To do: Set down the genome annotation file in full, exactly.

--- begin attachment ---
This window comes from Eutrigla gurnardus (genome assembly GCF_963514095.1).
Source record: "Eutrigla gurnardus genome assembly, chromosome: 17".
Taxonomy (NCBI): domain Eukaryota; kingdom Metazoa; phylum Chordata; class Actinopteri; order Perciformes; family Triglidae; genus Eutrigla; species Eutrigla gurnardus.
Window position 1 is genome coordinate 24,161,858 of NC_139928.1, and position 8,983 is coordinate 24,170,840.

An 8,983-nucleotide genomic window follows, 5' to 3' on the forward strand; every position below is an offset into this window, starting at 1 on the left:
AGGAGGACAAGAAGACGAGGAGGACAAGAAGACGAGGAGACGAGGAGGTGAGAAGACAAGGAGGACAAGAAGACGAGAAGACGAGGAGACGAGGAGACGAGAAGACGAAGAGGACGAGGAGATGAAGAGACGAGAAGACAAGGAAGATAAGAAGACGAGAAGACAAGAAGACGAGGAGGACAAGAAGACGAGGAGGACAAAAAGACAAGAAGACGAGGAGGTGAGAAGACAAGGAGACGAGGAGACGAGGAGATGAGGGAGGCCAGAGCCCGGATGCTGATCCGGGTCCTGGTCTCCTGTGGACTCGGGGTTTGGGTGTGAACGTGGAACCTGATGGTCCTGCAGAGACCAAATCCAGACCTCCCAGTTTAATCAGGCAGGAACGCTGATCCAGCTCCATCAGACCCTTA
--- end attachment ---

This window comes from Eutrigla gurnardus (genome assembly GCF_963514095.1).
Source record: "Eutrigla gurnardus genome assembly, chromosome: 17".
Taxonomy (NCBI): domain Eukaryota; kingdom Metazoa; phylum Chordata; class Actinopteri; order Perciformes; family Triglidae; genus Eutrigla; species Eutrigla gurnardus.
Window position 1 is genome coordinate 24,161,858 of NC_139928.1, and position 8,983 is coordinate 24,170,840.

An 8,983-nucleotide genomic window follows, 5' to 3' on the forward strand; every position below is an offset into this window, starting at 1 on the left:
AGGAGGACAAGAAGACGAGGAGGACAAGAAGACGAGGAGACGAGGAGGTGAGAAGACAAGGAGGACAAGAAGACGAGAAGACGAGGAGACGAGGAGACGAGAAGACGAAGAGGACGAGGAGATGAAGAGACGAGAAGACAAGGAAGATAAGAAGACGAGAAGACAAGAAGACGAGGAGGACAAGAAGACGAGGAGGACAAAAAGACAAGAAGACGAGGAGGTGAGAAGACAAGGAGACGAGGAGACGAGGAGATGAGGGAGGCCAGAGCCCGGATGCTGATCCGGGTCCTGGTCTCCTGTGGACTCGGGGTTTGGGTGTGAACGTGGAACCTGATGGTCCTGCAGAGACCAAATCCAGACCTCCCAGTTTAATCAGGCAGGAACGCTGATCCAGCTCCATCAGACCCTTA